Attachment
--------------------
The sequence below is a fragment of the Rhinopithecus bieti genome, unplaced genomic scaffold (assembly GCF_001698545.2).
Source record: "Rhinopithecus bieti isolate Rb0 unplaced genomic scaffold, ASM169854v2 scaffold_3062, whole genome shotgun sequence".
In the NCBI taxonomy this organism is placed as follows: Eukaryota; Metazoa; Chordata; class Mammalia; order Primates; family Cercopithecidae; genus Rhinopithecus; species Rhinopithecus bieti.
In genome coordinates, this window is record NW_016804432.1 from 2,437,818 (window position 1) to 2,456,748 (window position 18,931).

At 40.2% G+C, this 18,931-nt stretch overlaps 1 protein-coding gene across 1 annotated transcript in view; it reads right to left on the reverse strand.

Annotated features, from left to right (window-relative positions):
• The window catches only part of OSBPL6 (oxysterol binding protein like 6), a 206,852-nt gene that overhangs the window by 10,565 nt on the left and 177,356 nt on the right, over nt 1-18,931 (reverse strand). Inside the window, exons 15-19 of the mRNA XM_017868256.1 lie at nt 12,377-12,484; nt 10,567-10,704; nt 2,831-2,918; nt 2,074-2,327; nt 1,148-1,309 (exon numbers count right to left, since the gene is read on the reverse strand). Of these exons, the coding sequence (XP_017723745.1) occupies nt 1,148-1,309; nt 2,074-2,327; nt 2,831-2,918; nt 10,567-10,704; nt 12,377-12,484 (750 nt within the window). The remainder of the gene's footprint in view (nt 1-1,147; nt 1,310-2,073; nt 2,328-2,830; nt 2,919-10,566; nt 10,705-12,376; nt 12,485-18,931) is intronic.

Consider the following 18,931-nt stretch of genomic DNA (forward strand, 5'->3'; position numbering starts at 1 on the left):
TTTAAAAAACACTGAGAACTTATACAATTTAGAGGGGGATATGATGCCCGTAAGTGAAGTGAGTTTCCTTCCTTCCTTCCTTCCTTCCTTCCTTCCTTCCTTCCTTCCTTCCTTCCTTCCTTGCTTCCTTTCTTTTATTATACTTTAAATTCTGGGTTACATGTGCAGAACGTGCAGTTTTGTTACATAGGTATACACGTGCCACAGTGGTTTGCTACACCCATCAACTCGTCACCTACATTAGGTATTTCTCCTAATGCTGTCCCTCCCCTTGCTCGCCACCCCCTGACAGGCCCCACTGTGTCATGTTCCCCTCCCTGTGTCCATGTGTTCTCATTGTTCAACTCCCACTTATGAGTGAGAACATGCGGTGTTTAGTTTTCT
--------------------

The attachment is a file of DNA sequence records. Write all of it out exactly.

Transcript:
The sequence below is a fragment of the Rhinopithecus bieti genome, unplaced genomic scaffold (assembly GCF_001698545.2).
Source record: "Rhinopithecus bieti isolate Rb0 unplaced genomic scaffold, ASM169854v2 scaffold_3062, whole genome shotgun sequence".
In the NCBI taxonomy this organism is placed as follows: Eukaryota; Metazoa; Chordata; class Mammalia; order Primates; family Cercopithecidae; genus Rhinopithecus; species Rhinopithecus bieti.
In genome coordinates, this window is record NW_016804432.1 from 2,437,818 (window position 1) to 2,456,748 (window position 18,931).

At 40.2% G+C, this 18,931-nt stretch overlaps 1 protein-coding gene across 1 annotated transcript in view; it reads right to left on the reverse strand.

Annotated features, from left to right (window-relative positions):
• The window catches only part of OSBPL6 (oxysterol binding protein like 6), a 206,852-nt gene that overhangs the window by 10,565 nt on the left and 177,356 nt on the right, over nt 1-18,931 (reverse strand). Inside the window, exons 15-19 of the mRNA XM_017868256.1 lie at nt 12,377-12,484; nt 10,567-10,704; nt 2,831-2,918; nt 2,074-2,327; nt 1,148-1,309 (exon numbers count right to left, since the gene is read on the reverse strand). Of these exons, the coding sequence (XP_017723745.1) occupies nt 1,148-1,309; nt 2,074-2,327; nt 2,831-2,918; nt 10,567-10,704; nt 12,377-12,484 (750 nt within the window). The remainder of the gene's footprint in view (nt 1-1,147; nt 1,310-2,073; nt 2,328-2,830; nt 2,919-10,566; nt 10,705-12,376; nt 12,485-18,931) is intronic.

Consider the following 18,931-nt stretch of genomic DNA (forward strand, 5'->3'; position numbering starts at 1 on the left):
TTTAAAAAACACTGAGAACTTATACAATTTAGAGGGGGATATGATGCCCGTAAGTGAAGTGAGTTTCCTTCCTTCCTTCCTTCCTTCCTTCCTTCCTTCCTTCCTTCCTTCCTTCCTTCCTTGCTTCCTTTCTTTTATTATACTTTAAATTCTGGGTTACATGTGCAGAACGTGCAGTTTTGTTACATAGGTATACACGTGCCACAGTGGTTTGCTACACCCATCAACTCGTCACCTACATTAGGTATTTCTCCTAATGCTGTCCCTCCCCTTGCTCGCCACCCCCTGACAGGCCCCACTGTGTCATGTTCCCCTCCCTGTGTCCATGTGTTCTCATTGTTCAACTCCCACTTATGAGTGAGAACATGCGGTGTTTAGTTTTCT